The proposed research addresses the public health hazard posed by Nipah virus infection in wildlife and domestic animals. An animal vaccine would be an effective tool both in the United States and abroad, for control and prevention of this deadly emerging infectious disease. Most emerging infectious diseases in humans are zoonoses, in which wildlife serves as the major reservoir for transmission of these agents to domestic animals and humans. Nipah virus is a newly described zoonotic paramyxovirus. Outbreaks of Nipah infection occurred in 1998-1999 in Malaysia and in 2001 and 2003-2004 in Bangladesh, killing more than 135 people and initially generating mortality rates of 40% and recently of more than 69%. The biological properties of Nipah virus allow it to infect multiple species and cause significantly high mortality in humans. Flying foxes (Pteropus bats) have been identified as the probable natural host for Nipah virus. Initial outbreaks of Nipah virus are believed to be caused by contact with pigs infected through the consumption of bat saliva-tainted fruit or bat excrement in pig fodder. Prophylactic immunization may be the most effective solution to control the Nipah virus reservoirs in animals. The objective of this project is to construct and characterize replication-competent and replication-deficient recombinant rabies virus vaccines that express Nipah virus G and F proteins. Live non-pathogenic rabies viruses (RV) represent very safe and efficacious vaccines that can be administered by the oral route. They have already been used successfully as vectors to produce wildlife vaccines against rabies and SARS. While immune responses necessary for protection against Nipah virus infection have not been completely defined, passive transfer of monospecific immune sera against the F and G proteins of Nipah virus protects hamsters against a lethal challenge by this virus, indicating that neutralizing antibodies are probably the major effectors against this viral infection. Because recombinant RVs can replicate in cells of mucosal membranes, these constructs are uniquely suited to induce immunity in wildlife through oral vaccination. We propose to test recombinant vaccines in a mouse model to assess their abilities to induce Nipah virus-neutralizing antibodies.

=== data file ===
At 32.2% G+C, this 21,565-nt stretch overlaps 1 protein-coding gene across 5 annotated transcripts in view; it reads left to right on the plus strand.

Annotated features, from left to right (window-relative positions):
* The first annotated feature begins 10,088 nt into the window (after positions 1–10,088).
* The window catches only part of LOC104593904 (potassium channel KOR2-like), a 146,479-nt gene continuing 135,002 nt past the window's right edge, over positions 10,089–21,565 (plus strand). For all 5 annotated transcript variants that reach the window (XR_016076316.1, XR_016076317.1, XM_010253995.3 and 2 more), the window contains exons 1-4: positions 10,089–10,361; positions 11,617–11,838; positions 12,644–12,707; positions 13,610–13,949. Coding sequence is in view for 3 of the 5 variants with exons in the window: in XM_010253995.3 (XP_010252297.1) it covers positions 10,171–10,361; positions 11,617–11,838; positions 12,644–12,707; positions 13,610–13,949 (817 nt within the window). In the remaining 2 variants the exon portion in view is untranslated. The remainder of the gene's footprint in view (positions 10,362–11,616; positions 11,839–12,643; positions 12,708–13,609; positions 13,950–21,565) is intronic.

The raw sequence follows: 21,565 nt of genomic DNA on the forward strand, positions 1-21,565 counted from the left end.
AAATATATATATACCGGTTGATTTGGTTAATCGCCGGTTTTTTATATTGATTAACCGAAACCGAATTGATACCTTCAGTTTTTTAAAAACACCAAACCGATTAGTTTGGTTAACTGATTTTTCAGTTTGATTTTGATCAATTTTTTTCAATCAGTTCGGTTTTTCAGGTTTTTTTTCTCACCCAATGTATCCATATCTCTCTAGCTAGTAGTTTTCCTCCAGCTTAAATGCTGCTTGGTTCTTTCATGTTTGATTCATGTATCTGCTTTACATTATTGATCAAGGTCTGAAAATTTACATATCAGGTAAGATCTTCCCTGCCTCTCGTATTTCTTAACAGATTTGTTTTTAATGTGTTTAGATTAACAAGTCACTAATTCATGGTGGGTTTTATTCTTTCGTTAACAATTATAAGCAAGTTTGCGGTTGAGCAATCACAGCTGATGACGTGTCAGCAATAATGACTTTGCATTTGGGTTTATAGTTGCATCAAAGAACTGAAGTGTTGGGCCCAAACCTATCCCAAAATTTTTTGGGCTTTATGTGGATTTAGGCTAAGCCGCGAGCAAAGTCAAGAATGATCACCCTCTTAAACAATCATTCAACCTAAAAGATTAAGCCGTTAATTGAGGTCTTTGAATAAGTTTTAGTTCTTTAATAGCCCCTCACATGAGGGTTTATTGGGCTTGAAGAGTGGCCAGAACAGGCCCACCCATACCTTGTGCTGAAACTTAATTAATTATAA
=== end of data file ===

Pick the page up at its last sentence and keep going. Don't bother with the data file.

At present there is no prophylaxis for Nipah virus. Development of immunogenic vaccine constructs represents a step toward effective Nipah vaccines for wildlife and domestic animals that will be useful for control of future disease outbreaks and potential international translocation of the Nipah virus. This project will contribute to the information base needed for the development of future rhabdovirus-based recombinant vaccines against emerging diseases.